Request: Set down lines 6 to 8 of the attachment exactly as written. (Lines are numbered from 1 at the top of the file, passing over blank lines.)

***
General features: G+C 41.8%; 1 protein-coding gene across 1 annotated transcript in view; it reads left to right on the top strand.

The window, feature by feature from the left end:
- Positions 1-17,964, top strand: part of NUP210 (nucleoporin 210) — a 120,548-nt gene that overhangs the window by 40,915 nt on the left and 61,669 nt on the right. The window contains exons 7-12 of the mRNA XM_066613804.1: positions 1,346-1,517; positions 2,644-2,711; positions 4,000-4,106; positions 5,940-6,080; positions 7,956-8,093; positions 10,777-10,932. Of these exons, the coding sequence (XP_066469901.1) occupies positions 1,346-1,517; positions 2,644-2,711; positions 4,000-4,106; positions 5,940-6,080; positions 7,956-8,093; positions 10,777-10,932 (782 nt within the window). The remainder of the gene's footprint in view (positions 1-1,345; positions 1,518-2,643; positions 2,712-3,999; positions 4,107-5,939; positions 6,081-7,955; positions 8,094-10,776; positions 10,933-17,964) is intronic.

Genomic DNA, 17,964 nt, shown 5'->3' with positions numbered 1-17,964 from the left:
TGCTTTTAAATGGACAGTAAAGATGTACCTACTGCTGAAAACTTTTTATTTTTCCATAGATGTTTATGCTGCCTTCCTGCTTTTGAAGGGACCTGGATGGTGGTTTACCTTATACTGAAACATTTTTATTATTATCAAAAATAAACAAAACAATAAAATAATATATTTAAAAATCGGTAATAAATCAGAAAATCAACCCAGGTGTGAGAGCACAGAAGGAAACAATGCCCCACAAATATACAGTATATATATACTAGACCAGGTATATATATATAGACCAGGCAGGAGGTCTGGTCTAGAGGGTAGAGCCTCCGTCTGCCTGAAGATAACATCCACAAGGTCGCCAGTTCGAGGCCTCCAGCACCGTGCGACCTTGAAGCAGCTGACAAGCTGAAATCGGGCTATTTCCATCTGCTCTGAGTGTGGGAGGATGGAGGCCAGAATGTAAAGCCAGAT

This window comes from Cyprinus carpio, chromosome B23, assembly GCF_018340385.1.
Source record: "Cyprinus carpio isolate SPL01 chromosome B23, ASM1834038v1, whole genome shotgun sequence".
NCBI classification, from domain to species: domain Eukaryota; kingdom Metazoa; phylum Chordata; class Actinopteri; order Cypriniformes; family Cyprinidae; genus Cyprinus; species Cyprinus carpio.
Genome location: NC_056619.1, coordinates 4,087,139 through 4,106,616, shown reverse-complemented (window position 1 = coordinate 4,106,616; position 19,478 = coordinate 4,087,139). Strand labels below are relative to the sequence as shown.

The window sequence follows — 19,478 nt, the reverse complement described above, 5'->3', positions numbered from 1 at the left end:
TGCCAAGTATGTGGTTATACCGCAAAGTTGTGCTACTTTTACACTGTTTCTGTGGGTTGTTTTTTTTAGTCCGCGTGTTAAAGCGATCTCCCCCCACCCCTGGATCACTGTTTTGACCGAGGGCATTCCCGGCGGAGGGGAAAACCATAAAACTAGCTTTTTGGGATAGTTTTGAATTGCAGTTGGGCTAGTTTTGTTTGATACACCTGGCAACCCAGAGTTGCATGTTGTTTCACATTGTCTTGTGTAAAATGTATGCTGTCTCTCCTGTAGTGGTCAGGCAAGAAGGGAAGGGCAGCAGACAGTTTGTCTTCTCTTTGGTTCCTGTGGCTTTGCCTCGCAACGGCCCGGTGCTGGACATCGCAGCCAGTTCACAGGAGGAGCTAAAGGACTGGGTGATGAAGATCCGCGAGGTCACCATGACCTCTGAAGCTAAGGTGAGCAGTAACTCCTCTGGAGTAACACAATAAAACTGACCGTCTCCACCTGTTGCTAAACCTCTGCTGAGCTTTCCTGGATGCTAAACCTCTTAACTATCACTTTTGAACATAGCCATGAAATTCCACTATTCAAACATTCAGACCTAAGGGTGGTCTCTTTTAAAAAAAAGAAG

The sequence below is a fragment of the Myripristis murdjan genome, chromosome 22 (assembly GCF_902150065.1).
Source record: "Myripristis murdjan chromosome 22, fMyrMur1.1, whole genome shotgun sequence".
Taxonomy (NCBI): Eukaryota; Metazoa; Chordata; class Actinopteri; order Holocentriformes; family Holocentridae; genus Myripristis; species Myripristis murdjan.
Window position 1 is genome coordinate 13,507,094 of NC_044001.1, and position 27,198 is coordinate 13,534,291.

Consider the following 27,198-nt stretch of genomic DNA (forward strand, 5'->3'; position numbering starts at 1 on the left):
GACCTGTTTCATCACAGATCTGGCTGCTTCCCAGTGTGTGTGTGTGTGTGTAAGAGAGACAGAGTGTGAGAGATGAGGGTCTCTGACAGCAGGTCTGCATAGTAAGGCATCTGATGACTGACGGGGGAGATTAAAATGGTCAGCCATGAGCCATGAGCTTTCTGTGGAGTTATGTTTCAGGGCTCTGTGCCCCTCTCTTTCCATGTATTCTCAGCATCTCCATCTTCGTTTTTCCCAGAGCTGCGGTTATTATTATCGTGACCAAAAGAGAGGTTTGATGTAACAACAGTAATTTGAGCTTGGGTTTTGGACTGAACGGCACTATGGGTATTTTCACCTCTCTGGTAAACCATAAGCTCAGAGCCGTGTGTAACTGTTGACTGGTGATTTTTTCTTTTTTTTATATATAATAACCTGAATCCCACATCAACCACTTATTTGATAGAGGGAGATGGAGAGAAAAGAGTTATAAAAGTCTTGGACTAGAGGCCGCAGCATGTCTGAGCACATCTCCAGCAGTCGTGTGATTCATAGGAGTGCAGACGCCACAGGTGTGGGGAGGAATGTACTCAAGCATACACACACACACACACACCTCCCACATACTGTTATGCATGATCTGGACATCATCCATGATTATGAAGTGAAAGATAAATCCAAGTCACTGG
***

This window comes from Cyprinus carpio, chromosome B23, assembly GCF_018340385.1.
Source record: "Cyprinus carpio isolate SPL01 chromosome B23, ASM1834038v1, whole genome shotgun sequence".
NCBI classification, from domain to species: domain Eukaryota; kingdom Metazoa; phylum Chordata; class Actinopteri; order Cypriniformes; family Cyprinidae; genus Cyprinus; species Cyprinus carpio.